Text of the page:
The Business of Medicine
|Pictured here with former U.S. Surgeon General C. Everett Koop, MD, are OpenMic.Health team members (back row,
from left) Sam Haywood (FSM), Andrew Ambrosy (FSM), John Kubasiak (FSM), Peter Siu (Kellogg), Michael Gibbs (FSM), (front row, from left) Yaw Nyame (FSM), and Eduardo Montes (Kellogg). Photo Â© Nathan Mandell
Reading The Wall Street Journal every day ranks right up there with medical texts for five Feinberg School students who were part of a group that won second place and a prize of $1,000 in a recent case competition at Northwestern’s Kellogg School of Management. The team will present their winning project at the annual College of Chest Physicians meeting to be held in October in Philadelphia.
John Kubasiak, Michael Gibbs, Sam Haywood, Andrew Ambrosy, and Yaw Nyame—all second-year students—developed a strategic business plan to help community organizations address asthma symptom education and intervention in Chicago’s poorer communities. Kellogg students Peter Siu and Eduardo Montes were part of the group also.
The Feinberg students got wind of the competition when four of them enrolled in a health industry management class at Kellogg. Instructor Joel Shalowitz, MD, MBA, and a member of both the Feinberg and Kellogg faculties, encouraged the students to form a group and enter.
“I believe that the best ideas come from interdisciplinary teams,” said Dr. Shalowitz. “The competition was the opportunity for Feinberg and Kellogg students to share ideas and offer creative solutions that combined knowledge about the delivery of medical care and principles of social marketing.”
The group spent several months developing their plan by talking to parents, children, and health care professionals in the underserved communities to determine general health and asthma literacy. “Health resources were available but not well utilized,” said Haywood of Knoxville, Tennessee. “The population has so much else to worry about that asthma intervention is a low priority.” Distrust of physicians is also a part of the problem. “The only trusted source is the community—the pastors, parents, and friends,” added Nyame of Edmond, Oklahoma. “The name of our group, OpenMic.Health, came from this realization—let people in the community talk to their own.”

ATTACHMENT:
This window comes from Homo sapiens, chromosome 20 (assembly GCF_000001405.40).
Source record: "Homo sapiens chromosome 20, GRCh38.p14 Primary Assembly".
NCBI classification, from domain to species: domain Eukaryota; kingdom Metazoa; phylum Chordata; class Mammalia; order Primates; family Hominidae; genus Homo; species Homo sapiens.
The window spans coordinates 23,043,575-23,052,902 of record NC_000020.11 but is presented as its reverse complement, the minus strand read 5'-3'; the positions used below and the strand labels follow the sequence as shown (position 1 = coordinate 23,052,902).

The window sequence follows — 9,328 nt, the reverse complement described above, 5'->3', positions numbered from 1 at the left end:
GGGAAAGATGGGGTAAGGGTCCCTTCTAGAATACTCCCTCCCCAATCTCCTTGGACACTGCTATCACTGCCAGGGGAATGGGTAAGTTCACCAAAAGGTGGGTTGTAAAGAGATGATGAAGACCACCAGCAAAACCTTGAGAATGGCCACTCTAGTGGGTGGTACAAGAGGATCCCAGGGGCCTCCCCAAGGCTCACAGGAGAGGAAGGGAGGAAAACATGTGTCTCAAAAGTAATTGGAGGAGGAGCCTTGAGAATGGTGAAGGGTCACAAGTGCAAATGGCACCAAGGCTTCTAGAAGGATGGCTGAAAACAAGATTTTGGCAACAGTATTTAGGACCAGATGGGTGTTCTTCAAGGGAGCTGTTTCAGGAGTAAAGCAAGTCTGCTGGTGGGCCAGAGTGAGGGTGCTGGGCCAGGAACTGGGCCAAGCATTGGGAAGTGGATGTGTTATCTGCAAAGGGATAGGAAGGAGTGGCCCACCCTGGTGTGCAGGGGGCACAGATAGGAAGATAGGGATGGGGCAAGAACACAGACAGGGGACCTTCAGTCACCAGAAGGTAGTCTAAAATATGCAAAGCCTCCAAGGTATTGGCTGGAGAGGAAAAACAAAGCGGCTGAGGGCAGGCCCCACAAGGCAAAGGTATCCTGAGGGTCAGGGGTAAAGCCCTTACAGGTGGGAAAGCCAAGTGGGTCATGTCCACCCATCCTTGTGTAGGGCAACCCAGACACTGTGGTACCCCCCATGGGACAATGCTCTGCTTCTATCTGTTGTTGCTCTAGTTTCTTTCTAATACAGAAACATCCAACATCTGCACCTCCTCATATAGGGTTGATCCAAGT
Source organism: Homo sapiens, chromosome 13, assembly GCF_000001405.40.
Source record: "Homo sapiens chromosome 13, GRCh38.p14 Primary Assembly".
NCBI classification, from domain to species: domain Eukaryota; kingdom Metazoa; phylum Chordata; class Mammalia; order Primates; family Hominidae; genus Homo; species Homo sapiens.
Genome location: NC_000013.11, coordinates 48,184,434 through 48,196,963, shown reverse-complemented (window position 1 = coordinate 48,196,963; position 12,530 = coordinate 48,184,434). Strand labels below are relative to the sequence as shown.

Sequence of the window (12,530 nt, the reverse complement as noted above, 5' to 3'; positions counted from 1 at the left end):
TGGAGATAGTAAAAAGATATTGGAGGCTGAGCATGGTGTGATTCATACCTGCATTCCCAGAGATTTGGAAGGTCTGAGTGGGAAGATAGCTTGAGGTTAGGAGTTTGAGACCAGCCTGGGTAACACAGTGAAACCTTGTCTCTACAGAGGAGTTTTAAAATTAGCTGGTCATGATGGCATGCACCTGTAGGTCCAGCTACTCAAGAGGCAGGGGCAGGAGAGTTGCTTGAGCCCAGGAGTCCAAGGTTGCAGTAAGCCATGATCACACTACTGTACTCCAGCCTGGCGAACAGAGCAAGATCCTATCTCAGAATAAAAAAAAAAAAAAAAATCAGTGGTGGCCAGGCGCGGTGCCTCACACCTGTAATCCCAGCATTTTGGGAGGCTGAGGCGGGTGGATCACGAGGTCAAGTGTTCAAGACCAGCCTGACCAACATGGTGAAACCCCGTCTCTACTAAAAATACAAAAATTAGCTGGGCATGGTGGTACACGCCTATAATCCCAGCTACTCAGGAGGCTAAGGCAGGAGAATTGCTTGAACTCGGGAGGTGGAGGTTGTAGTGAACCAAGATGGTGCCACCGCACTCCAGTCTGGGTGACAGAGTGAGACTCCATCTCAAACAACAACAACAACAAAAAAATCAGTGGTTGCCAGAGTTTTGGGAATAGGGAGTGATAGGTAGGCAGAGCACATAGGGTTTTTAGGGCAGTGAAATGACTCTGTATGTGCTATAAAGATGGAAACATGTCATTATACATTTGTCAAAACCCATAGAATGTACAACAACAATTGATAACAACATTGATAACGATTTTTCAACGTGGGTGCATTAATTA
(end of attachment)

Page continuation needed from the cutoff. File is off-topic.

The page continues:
The plan calls for the development of a YouTube-like presentation in DVD form. Using the format of today’s most popular videos, the content will focus on community role models talking about asthma—either how they deal with it or how others can. “Cool, hip, young, fresh,” says Nyame. “If you package things correctly, people will buy into it.” The DVD would then be played in clinic waiting rooms, local pharmacies, or even churches to educate the community.
Team leader Ambrosy of Clifton Park, New York, notes that the group has met with community organizers to discuss the implementation and financial support of their winning idea.
Chicago is one of the U.S. cities with the highest asthma mortality and greatest disparities, according to the case competition background information. Despite efforts over the past decade to increase asthma awareness and education, asthma symptom management in Chicago remains a problem.
The contest was sponsored by the CHEST Foundation, the philanthropic arm of the American College of Chest Physicians, and various clubs and programs of the Kellogg School of Management. Open to all current graduate school students at Northwestern University and the University of Chicago, the competition guidelines required that at least one business school student from either institution be on each team. Former U.S. Surgeon General C. Everett Koop, MD, served as one of the judges.